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COMMENTARY: Compassion and common sense key to Chris Hipkin’s response to question of overstayers

COMMENTARY: Even as Prime Minister Chris Hipkins studies an appeal by Pacific Island community leaders to help overstayers become citizens, Tongans are being given conflicting messages by government departments.

Stephen Paea dreams of playing professional basketball but now faces an uncertain future Photo: Stephen Paea (via RNZ)

As Kaniva News reported earlier, in February this year Prime Minister Chris Hipkins said he would consider a petition to Parliament calling for the government to open a pathway to citizenship for overstayers.

The Prime Minister made the announcement three years after the petition was submitted.

It is estimated there are over 10,000 overstayers living under the radar in New Zealand. Most of them are from the Pacific Islands.

Immigration New Zealand’s response to their presence often seems unjust. It does not appear to matter whether people chose to be overstayers or whether that are being punished for something their parents did.

Take the case of aspiring basketballer Stephen Paea.

The 19 year-old has been denied citizenship because he arrived in New Zealand as a two year old and his parents became overstayers.

According to a report  by Radio New Zealand, he only found out he was classified as an overstayer after he finished high school.

Even though he was brought here by his parents as an infant, the government regards him as an illegal migrant.

This is utterly absurd. It would mean the government could deport him, even though he has done nothing wrong.

New Zealand has followed the same polices as Australia and the United States in deporting criminals to Tonga, even if they have absolutely no connection with the kingdom. Under the present laws they could deport children simply because of choices their parents made.

The New Zealand Herald reported that between 2013 and 2018, New Zealand deported 120 criminals to Tonga.

The Herald quoted one deportee to Tonga as saying: “I’ve never been here before [as an adult]. I don’t speak the language. I grew up as a Kiwi. I don’t know how to live here. I just want to go home.”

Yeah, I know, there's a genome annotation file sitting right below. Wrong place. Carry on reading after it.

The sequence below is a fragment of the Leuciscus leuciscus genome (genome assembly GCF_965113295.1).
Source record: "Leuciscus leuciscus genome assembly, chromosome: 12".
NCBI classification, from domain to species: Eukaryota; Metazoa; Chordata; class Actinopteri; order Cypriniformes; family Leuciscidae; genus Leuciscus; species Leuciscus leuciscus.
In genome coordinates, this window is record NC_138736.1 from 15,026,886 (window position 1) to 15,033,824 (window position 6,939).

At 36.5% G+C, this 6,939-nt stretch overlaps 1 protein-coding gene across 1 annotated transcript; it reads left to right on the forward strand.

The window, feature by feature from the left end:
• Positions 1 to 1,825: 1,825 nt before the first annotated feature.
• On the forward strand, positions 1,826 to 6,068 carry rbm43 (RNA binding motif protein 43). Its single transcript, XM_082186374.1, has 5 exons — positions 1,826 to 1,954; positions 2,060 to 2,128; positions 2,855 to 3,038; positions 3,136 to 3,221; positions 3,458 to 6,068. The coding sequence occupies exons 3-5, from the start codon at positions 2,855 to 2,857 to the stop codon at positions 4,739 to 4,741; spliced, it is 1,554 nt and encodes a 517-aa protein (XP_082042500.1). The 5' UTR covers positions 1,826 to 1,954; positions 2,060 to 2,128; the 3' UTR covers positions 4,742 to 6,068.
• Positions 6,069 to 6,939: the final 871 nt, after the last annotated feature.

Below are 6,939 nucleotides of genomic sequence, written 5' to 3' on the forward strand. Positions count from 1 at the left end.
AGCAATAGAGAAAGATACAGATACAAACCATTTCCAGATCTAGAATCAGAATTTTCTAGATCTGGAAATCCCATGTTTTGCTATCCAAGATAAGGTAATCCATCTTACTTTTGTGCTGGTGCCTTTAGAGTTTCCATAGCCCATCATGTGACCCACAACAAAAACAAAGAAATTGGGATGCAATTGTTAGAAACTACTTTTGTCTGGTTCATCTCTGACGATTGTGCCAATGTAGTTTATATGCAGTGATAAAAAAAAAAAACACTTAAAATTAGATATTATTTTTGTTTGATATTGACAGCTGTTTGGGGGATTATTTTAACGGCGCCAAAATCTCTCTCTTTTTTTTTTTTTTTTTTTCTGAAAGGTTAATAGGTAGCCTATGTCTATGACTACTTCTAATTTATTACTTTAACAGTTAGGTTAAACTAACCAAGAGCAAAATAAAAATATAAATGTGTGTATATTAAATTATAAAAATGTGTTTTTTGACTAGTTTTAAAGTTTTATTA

Nobody is suggesting that Stephen Paea is a criminal. He is a young man with a passion for basketball who believed all his life he was a Kiwi.

To deny him citizenship is absurd. It is stupid. It is unjust. In the long run it does New Zealand no good because it denies him a chance to contribute to the country as an adult, on the court or off, to pay taxes and make a home here.

Children of overstayers are among the most vulnerable. Even if they are born here, a law passed in 2006 denies them citizenship.

This means they are not eligible for Plunket and Child Health Services and would have to pay full international fees for tertiary education..

Unitec researcher Dr Hoa Thi Nguyen, who helped survey the experiences of Tuvaluan overstayers, said New Zealand lost out by giving children of overstayers a chance to contribute formally to the economy.

And yet the government has shown that – when ambarrassed into action – it can display common sense and be compassionate.

1news has reported that a Tongan woman cares for her blind husband has been given a six-month visa in an abrupt turnaround by officials after 1News revealed she faced deportation because INZ didn’t believe their marriage was legitimate.

1News reported on the plight of Mele Langi, who has struggling since 2017 to settle her immigration status. Her husband of six years, Alamoni, is a New Zealand resident and relies on her as a companion and caregiver.

Once the couple went public, INZ announced it had given her a six months’ visitor visa so she could submit a residence application.

INZ said it had changed her residency status because of “humanitarian circumstances.” It was a sensible decision.

So here are some questions for the Prime Minister while he is considering the Pacific community leaders’ petition.

If Immigration New Zealand can make a sensible and compassionate decision about Mele Langi, why can’t it be similarly sensible about Stephen Paea? Why can’t he and other young people in the same position be treated with common sense and made citizens?

Why can’t the government repeal the 2006 legislation?

Does New Zealand really want to be lumped in with countries like Australia and the United States, whose immigration policies, deportations and detention camps, have been so widely condemned?

Why can’t New Zealand do the right thing and look at examples from countries like Ireland and Portugal and make a path for overstayers to become citizens of New Zealand?

Over to you, Prime Minister.

For more information

Aspiring basketballer could face deportation to Tonga

Blind man’s wife gets visa reprieve after facing deportation

Blind man’s wife facing deportation after INZ rejection

Research shows devastating effects overstayers face

New Zealand overstayer on what it’s like living a secret life